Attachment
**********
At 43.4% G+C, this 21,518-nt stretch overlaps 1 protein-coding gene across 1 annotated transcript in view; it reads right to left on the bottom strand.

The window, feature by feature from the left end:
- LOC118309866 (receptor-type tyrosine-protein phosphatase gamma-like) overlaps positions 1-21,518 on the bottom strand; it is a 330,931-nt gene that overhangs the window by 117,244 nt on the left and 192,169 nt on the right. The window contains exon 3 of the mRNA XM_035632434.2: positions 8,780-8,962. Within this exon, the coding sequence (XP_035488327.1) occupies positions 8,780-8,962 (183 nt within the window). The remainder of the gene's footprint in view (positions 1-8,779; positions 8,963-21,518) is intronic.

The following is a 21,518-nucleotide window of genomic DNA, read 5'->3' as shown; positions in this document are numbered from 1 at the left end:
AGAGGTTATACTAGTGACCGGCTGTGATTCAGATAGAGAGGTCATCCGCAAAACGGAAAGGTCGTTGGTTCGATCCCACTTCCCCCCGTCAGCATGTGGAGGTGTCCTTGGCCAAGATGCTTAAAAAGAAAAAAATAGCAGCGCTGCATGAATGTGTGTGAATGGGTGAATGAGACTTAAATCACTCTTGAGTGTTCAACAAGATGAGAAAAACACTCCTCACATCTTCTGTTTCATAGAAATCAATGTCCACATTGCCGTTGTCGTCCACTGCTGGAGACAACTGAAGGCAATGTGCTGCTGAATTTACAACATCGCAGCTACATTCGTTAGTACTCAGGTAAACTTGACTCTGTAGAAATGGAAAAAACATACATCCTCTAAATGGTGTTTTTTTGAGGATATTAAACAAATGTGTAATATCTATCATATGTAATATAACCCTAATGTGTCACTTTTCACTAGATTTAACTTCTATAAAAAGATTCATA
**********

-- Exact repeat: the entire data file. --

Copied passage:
At 43.4% G+C, this 21,518-nt stretch overlaps 1 protein-coding gene across 1 annotated transcript in view; it reads right to left on the bottom strand.

The window, feature by feature from the left end:
- LOC118309866 (receptor-type tyrosine-protein phosphatase gamma-like) overlaps positions 1-21,518 on the bottom strand; it is a 330,931-nt gene that overhangs the window by 117,244 nt on the left and 192,169 nt on the right. The window contains exon 3 of the mRNA XM_035632434.2: positions 8,780-8,962. Within this exon, the coding sequence (XP_035488327.1) occupies positions 8,780-8,962 (183 nt within the window). The remainder of the gene's footprint in view (positions 1-8,779; positions 8,963-21,518) is intronic.

The following is a 21,518-nucleotide window of genomic DNA, read 5'->3' as shown; positions in this document are numbered from 1 at the left end:
AGAGGTTATACTAGTGACCGGCTGTGATTCAGATAGAGAGGTCATCCGCAAAACGGAAAGGTCGTTGGTTCGATCCCACTTCCCCCCGTCAGCATGTGGAGGTGTCCTTGGCCAAGATGCTTAAAAAGAAAAAAATAGCAGCGCTGCATGAATGTGTGTGAATGGGTGAATGAGACTTAAATCACTCTTGAGTGTTCAACAAGATGAGAAAAACACTCCTCACATCTTCTGTTTCATAGAAATCAATGTCCACATTGCCGTTGTCGTCCACTGCTGGAGACAACTGAAGGCAATGTGCTGCTGAATTTACAACATCGCAGCTACATTCGTTAGTACTCAGGTAAACTTGACTCTGTAGAAATGGAAAAAACATACATCCTCTAAATGGTGTTTTTTTGAGGATATTAAACAAATGTGTAATATCTATCATATGTAATATAACCCTAATGTGTCACTTTTCACTAGATTTAACTTCTATAAAAAGATTCATA